Despite the fact that the settlements had cost billions of taxpayers’ dollars, Peace Now made little attempt to explain that the deteriorating social conditions that Israeli workers faced were the direct result of the settler policy. This was no accident. Its leaders were determined to avoid any action that would result in class confrontations in Israel. Their propaganda was geared to winning the backing of sections of the Israeli ruling class that sought some accommodation with the Palestinians in order to better pursue an agenda of becoming the economic powerhouse of the Middle East.
Consequently, Israel’s peace movement was organically incapable of advancing a perspective that articulated the legitimate democratic and social aspirations of both Israel’s Jewish and Arab citizens and the Palestinians living outside Israel’s borders.
Its commitment to peace was subordinate to its concern for the preservation of Israel and its economic needs. To a considerable extent, its differences with the right wing were tactical, concerning the best means to secure Israel’s national interests.
In the end, Peace Now’s programme became the official policy of the Israeli bourgeoisie. The Labour government famously signed the Oslo agreement on the White House lawn in 1993. Even subsequent Likud governments under Benyamin Netanyahu and later, after a short-lived Labour government, under Ariel Sharon, as well as the present Kadima-led coalition, adhered to the notion of a Palestinian entity, albeit one whose borders will be determined unilaterally by Israel.
The subsequent Oslo negotiations were continually frustrated by the need to placate the right-wing Zionists, for whom any surrender of the settlements was anathema and whose demands became ever more strident.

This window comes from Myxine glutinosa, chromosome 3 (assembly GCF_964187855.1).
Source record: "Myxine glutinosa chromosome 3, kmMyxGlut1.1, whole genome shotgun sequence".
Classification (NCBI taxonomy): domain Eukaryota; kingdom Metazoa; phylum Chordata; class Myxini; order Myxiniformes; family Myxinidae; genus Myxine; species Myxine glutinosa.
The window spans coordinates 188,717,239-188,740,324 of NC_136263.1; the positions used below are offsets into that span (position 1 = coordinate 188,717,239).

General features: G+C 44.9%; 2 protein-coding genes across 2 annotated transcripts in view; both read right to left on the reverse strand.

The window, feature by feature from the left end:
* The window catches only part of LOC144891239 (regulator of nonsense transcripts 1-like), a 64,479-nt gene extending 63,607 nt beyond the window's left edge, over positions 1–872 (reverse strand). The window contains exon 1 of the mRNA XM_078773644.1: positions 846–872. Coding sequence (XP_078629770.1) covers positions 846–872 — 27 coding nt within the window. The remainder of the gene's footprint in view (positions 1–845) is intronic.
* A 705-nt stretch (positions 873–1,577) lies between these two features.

As the borders of the Palestinian state on offer shrank, so did the Palestinian Authority’s control over its own resources. At the same time, the separation between Israel and the putative state brought upon the Palestinians ever-increasing economic hardship, social deprivation and political oppression, while a handful of Palestinian families amassed stupendous fortunes.
Nothing that Israel could or would concede offered any prospect of alleviating the suffering of the Palestinians. Thus, in September 2000, Sharon’s provocation at Temple Mount/Haram A-Sharif ignited a social tinderbox that Yasser Arafat was unable to control.
Caught out by the bitter logic of its own agenda, Peace Now disintegrated. Its vote collapsed, and little was heard from its leaders. Most of them uncritically echoed the right wing in blaming Arafat for the collapse of the negotiations and became indistinguishable from the Labour Party and the more right-wing parties.
Amos Oz proclaimed that the Jews and Palestinians “cannot live together as one happy family because they are not one. The only thing to do is to mark a partition somewhere across the country roughly in accordance with the demographic realities.” He thereby prefigured Sharon’s infamous security wall and Sharon’s policy of unilateral separation.
Shimon Peres and Yossi Beilin, the architects of Oslo, also welcomed and supported Sharon’s unilateral dismantling of the settlements and the military installations in Gaza, enabling the imperialist powers and their servile media to lionise this arch-criminal as a man of peace. Not one leading proponent of Peace Now denounced this characterisation as a fraud.